A HORROR crash just two years ago - which resulted in a driver’s leg being amputated - won’t get in the way of him completing a 24-mile charity trek up three mountains this weekend.

Craig Walton, who was working as a lorry driver, suffered a life-changing below-the-knee amputation on his right leg after the head-on accident in November 2021.

But now Craig, alongside a group of 28 close friends and family, will take part in the Yorkshire Three Peaks Challenge to raise money for the Children’s Heart Surgery Fund - a charity close to his heart.

The charity, which supports the Leeds Congenital Heart Unit, was chosen after Isaac Davison - a friend’s son - was born with a rare condition.

After four open-heart surgeries and a long hospital stay, Isaac lost his battle when he was just four months old.

They are participating in the walk - which takes in Pen-y-Ghent, Whernside and Ingleborough - to honour Isaac’s memory and to raise money for the charity that made life easier for their family during Isaac’s hospitalisation.

In doing so, they will cover a distance of 24 miles, climbing 1,585 vertical feet, which they hope to complete in just 12 hours.

The 33-year-old, from Mapplewell, said: “It’s taken a lot of effort, but I’m physically fitter and stronger than before the accident.

“I’ve already obtained my level three personal trainer qualification, but I’ve not just developed my physical fitness.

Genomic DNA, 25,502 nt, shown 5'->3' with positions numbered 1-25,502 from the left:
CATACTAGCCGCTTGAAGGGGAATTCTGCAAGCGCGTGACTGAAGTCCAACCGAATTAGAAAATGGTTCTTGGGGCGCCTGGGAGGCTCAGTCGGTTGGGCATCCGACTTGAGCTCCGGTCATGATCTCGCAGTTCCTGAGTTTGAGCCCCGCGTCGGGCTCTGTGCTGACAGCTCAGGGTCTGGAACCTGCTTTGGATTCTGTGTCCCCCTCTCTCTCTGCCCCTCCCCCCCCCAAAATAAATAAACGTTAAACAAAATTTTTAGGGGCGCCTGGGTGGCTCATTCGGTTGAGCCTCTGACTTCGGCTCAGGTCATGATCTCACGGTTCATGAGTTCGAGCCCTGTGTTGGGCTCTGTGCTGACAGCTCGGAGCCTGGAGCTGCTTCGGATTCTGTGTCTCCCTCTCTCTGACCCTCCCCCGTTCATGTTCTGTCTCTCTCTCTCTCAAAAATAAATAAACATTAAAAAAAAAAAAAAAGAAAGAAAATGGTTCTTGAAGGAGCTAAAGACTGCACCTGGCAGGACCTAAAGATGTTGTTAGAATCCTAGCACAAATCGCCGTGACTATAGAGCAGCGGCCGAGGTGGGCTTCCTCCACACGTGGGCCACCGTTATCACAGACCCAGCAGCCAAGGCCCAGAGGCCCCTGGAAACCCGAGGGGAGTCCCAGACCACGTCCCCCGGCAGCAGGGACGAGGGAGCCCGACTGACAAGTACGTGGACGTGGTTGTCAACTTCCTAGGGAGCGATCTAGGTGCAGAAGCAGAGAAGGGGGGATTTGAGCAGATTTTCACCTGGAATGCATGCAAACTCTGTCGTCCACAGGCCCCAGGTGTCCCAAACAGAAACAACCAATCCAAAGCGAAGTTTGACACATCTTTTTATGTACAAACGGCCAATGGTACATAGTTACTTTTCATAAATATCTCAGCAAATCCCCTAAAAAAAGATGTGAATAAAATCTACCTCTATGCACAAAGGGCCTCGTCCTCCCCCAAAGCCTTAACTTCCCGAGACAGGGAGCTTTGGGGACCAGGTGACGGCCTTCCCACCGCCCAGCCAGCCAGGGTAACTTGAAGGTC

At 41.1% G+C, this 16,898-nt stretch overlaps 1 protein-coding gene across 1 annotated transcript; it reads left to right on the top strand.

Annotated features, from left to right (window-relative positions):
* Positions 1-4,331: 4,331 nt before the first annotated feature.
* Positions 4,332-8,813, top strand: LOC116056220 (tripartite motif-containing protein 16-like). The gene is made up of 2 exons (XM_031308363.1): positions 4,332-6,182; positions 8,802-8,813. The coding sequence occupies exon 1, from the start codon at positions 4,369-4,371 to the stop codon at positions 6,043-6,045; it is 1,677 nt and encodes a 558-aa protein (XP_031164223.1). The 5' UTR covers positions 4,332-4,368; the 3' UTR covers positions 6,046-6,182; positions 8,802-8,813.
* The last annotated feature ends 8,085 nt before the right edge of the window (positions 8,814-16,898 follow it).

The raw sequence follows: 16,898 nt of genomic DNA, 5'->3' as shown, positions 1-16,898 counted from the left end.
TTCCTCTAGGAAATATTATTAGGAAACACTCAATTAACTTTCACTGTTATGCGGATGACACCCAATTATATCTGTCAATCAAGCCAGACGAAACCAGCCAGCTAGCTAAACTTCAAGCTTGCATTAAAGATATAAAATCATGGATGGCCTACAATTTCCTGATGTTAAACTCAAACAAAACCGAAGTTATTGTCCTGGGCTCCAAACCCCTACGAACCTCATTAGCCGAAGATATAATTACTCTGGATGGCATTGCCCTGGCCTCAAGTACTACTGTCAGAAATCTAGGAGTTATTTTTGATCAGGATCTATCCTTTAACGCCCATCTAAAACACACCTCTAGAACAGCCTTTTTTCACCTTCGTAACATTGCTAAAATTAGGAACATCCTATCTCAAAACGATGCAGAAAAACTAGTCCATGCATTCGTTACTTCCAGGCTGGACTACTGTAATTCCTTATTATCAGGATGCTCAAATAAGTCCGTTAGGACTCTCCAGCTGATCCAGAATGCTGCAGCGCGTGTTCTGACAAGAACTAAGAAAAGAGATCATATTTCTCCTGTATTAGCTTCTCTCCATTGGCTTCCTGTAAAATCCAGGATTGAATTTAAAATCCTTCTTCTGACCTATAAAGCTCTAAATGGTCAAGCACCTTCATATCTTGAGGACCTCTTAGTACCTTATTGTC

“The challenges I’ve faced due to the accident and the adjustments required to embrace a new way of life with my prosthetic have helped me build my psychological resilience.

“It’s allowed me to stay on top of my mental health and wellbeing and keep a positive attitude.”

The dad-of-one said he was left stunned after hearing paramedics talk of a ‘possible amputation’ at the scene of the crash on the A19, near Doncaster.

“Now, I want to help others - even if I can help just one person overcome adversity, I will consider it a huge success.

“To tackle the difficult terrain, I plan to use my lightweight blade to help me up the ascent and switch to a foot for the descent.

“I didn’t think it’d be possible but Dorset Orthopaedics have made it so it is - it’s going to be a challenge but one that’s doable.”

Craig spent eight days in hospital, where he went on to make a set of daily and monthly goals for his life moving forward.

Ten months to the day of his accident, he conquered Yr Wyddfa, also known as Snowdon, and began training to become a fitness instructor a year ago.

Craig added: “I also did the Yorkshire Three Peaks Challenge in 2019 and vowed to never do it again, but it’s for such a worthy cause as little Isaac lost his life so we’ll be thinking of him throughout.”